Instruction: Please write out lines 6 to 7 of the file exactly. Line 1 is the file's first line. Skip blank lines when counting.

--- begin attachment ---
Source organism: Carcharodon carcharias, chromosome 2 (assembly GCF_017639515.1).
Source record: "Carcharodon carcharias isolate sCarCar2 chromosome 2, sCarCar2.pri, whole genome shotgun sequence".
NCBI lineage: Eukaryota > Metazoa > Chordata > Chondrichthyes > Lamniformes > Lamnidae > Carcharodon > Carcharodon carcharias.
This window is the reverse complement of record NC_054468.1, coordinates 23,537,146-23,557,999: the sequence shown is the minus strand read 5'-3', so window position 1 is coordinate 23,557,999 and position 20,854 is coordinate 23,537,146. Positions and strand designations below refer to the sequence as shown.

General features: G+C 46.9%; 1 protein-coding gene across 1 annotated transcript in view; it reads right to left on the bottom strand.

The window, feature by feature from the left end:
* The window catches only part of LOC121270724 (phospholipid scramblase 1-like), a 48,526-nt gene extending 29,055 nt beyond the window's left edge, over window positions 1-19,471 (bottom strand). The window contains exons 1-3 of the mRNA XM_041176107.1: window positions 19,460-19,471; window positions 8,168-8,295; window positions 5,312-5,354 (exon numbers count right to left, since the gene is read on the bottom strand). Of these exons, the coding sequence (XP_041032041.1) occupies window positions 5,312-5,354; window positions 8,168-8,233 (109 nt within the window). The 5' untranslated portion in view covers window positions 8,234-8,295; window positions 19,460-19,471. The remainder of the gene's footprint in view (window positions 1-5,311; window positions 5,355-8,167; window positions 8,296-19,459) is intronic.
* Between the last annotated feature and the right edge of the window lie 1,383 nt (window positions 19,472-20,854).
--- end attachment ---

The window, feature by feature from the left end:
* The window catches only part of LOC121270724 (phospholipid scramblase 1-like), a 48,526-nt gene extending 29,055 nt beyond the window's left edge, over window positions 1-19,471 (bottom strand). The window contains exons 1-3 of the mRNA XM_041176107.1: window positions 19,460-19,471; window positions 8,168-8,295; window positions 5,312-5,354 (exon numbers count right to left, since the gene is read on the bottom strand). Of these exons, the coding sequence (XP_041032041.1) occupies window positions 5,312-5,354; window positions 8,168-8,233 (109 nt within the window). The 5' untranslated portion in view covers window positions 8,234-8,295; window positions 19,460-19,471. The remainder of the gene's footprint in view (window positions 1-5,311; window positions 5,355-8,167; window positions 8,296-19,459) is intronic.